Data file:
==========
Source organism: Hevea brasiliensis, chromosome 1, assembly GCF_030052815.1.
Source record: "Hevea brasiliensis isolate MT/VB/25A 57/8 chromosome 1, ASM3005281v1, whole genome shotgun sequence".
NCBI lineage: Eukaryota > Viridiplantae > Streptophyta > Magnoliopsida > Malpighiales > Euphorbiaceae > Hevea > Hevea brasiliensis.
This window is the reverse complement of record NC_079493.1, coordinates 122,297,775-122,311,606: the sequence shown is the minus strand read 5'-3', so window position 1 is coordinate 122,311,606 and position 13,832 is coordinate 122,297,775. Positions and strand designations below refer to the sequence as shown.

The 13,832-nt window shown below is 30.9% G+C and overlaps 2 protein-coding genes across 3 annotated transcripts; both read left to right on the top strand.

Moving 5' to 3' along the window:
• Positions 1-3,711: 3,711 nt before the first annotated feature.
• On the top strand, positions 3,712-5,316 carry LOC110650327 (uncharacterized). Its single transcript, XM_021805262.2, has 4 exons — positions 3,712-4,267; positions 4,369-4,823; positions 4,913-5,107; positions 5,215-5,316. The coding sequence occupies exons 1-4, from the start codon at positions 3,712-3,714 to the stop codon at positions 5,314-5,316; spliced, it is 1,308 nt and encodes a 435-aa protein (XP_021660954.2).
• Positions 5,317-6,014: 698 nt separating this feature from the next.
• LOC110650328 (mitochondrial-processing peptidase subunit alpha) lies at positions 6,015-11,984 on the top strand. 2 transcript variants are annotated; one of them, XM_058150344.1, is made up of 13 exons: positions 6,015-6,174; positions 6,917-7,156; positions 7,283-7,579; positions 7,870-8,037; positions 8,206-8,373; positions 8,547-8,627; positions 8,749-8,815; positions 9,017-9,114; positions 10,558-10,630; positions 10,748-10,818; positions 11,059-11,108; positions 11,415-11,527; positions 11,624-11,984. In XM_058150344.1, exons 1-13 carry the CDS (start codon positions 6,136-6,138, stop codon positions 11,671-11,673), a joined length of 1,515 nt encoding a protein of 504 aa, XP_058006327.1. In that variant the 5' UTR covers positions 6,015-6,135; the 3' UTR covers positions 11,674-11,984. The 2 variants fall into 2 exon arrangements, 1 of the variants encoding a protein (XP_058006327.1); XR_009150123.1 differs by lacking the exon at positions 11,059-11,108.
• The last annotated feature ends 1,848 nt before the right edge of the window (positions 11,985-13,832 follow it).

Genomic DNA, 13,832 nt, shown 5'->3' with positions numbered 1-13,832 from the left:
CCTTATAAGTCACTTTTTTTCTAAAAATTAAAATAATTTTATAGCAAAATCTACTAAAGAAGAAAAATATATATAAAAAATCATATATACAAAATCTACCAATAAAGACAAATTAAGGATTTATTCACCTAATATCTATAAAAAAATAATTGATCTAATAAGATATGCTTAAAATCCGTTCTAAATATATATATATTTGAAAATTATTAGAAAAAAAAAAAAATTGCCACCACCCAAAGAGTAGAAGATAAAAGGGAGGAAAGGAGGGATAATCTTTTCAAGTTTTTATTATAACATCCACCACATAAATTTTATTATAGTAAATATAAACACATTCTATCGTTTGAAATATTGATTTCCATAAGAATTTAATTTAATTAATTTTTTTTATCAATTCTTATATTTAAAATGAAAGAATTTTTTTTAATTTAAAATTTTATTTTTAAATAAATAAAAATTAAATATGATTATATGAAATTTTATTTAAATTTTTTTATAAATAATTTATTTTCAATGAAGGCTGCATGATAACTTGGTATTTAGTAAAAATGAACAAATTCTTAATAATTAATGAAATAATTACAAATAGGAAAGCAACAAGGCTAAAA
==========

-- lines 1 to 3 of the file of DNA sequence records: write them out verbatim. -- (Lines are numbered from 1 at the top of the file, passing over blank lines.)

Source organism: Hevea brasiliensis, chromosome 1, assembly GCF_030052815.1.
Source record: "Hevea brasiliensis isolate MT/VB/25A 57/8 chromosome 1, ASM3005281v1, whole genome shotgun sequence".
NCBI lineage: Eukaryota > Viridiplantae > Streptophyta > Magnoliopsida > Malpighiales > Euphorbiaceae > Hevea > Hevea brasiliensis.